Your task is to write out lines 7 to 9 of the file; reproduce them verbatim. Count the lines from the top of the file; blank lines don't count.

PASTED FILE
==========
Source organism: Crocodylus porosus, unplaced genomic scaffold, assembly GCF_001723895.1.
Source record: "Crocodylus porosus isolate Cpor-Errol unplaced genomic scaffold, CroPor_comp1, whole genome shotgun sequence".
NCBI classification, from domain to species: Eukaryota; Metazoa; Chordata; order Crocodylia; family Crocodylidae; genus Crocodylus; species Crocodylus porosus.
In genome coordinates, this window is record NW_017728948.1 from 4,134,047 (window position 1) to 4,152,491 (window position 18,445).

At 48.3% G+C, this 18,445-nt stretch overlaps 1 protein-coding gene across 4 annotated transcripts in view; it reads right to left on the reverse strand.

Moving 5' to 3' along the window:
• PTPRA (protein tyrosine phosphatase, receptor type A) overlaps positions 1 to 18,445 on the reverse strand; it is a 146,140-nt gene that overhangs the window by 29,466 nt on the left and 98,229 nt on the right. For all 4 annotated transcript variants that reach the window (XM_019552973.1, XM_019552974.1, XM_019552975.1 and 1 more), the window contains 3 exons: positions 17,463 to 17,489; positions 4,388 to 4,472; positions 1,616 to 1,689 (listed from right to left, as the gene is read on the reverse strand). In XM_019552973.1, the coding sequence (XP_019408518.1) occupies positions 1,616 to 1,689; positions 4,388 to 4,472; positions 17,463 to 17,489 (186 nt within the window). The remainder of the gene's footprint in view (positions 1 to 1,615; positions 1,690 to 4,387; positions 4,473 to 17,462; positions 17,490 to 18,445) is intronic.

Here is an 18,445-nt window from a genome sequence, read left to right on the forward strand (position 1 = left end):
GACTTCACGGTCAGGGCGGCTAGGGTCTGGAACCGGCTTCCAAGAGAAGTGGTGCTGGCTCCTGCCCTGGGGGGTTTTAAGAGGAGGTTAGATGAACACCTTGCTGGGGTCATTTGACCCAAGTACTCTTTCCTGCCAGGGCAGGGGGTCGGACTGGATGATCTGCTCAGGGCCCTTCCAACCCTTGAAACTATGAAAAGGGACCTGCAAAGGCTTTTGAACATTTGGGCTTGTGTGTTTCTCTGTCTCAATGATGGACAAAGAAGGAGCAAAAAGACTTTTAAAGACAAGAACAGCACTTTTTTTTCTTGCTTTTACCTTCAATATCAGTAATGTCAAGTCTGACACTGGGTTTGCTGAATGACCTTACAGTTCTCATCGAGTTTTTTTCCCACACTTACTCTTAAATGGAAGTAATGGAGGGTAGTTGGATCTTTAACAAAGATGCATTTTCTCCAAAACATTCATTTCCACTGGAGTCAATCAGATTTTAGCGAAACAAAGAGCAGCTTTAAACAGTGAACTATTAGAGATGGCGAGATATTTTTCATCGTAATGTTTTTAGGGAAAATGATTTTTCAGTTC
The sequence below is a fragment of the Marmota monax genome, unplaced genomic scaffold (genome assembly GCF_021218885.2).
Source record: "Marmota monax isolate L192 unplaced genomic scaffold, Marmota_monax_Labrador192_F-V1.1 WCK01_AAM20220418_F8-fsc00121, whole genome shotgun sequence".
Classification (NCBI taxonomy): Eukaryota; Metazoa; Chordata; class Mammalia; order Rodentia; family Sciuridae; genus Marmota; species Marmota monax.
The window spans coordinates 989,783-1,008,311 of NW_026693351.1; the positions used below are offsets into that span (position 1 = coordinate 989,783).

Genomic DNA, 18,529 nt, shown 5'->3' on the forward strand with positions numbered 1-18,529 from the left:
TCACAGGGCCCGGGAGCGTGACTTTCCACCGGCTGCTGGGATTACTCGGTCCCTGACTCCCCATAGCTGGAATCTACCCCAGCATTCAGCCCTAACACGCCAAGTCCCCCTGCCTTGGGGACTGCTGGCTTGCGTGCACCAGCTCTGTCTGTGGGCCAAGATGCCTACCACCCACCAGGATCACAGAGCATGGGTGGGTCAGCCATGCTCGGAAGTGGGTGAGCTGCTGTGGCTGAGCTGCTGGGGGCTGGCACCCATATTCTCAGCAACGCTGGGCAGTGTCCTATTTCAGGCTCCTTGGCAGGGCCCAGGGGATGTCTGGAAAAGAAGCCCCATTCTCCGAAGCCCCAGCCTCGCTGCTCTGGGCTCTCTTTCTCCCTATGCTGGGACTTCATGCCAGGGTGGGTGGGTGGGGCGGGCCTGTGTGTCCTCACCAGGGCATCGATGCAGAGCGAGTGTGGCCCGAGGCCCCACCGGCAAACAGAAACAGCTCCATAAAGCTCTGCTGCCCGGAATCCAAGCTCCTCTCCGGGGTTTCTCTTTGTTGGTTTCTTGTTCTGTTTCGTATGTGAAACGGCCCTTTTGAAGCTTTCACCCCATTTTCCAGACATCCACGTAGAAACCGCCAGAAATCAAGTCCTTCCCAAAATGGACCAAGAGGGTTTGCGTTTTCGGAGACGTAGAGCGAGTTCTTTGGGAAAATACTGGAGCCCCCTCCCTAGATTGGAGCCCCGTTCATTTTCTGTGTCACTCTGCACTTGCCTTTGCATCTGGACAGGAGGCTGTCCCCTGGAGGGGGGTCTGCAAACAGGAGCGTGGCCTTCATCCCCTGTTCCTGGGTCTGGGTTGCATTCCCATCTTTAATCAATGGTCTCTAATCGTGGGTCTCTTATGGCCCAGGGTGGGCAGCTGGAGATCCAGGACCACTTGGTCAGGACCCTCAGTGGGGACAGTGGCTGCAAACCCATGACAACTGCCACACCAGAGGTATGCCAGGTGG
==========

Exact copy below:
• PTPRA (protein tyrosine phosphatase, receptor type A) overlaps positions 1 to 18,445 on the reverse strand; it is a 146,140-nt gene that overhangs the window by 29,466 nt on the left and 98,229 nt on the right. For all 4 annotated transcript variants that reach the window (XM_019552973.1, XM_019552974.1, XM_019552975.1 and 1 more), the window contains 3 exons: positions 17,463 to 17,489; positions 4,388 to 4,472; positions 1,616 to 1,689 (listed from right to left, as the gene is read on the reverse strand). In XM_019552973.1, the coding sequence (XP_019408518.1) occupies positions 1,616 to 1,689; positions 4,388 to 4,472; positions 17,463 to 17,489 (186 nt within the window). The remainder of the gene's footprint in view (positions 1 to 1,615; positions 1,690 to 4,387; positions 4,473 to 17,462; positions 17,490 to 18,445) is intronic.

Here is an 18,445-nt window from a genome sequence, read left to right on the forward strand (position 1 = left end):
GACTTCACGGTCAGGGCGGCTAGGGTCTGGAACCGGCTTCCAAGAGAAGTGGTGCTGGCTCCTGCCCTGGGGGGTTTTAAGAGGAGGTTAGATGAACACCTTGCTGGGGTCATTTGACCCAAGTACTCTTTCCTGCCAGGGCAGGGGGTCGGACTGGATGATCTGCTCAGGGCCCTTCCAACCCTTGAAACTATGAAAAGGGACCTGCAAAGGCTTTTGAACATTTGGGCTTGTGTGTTTCTCTGTCTCAATGATGGACAAAGAAGGAGCAAAAAGACTTTTAAAGACAAGAACAGCACTTTTTTTTCTTGCTTTTACCTTCAATATCAGTAATGTCAAGTCTGACACTGGGTTTGCTGAATGACCTTACAGTTCTCATCGAGTTTTTTTCCCACACTTACTCTTAAATGGAAGTAATGGAGGGTAGTTGGATCTTTAACAAAGATGCATTTTCTCCAAAACATTCATTTCCACTGGAGTCAATCAGATTTTAGCGAAACAAAGAGCAGCTTTAAACAGTGAACTATTAGAGATGGCGAGATATTTTTCATCGTAATGTTTTTAGGGAAAATGATTTTTCAGTTC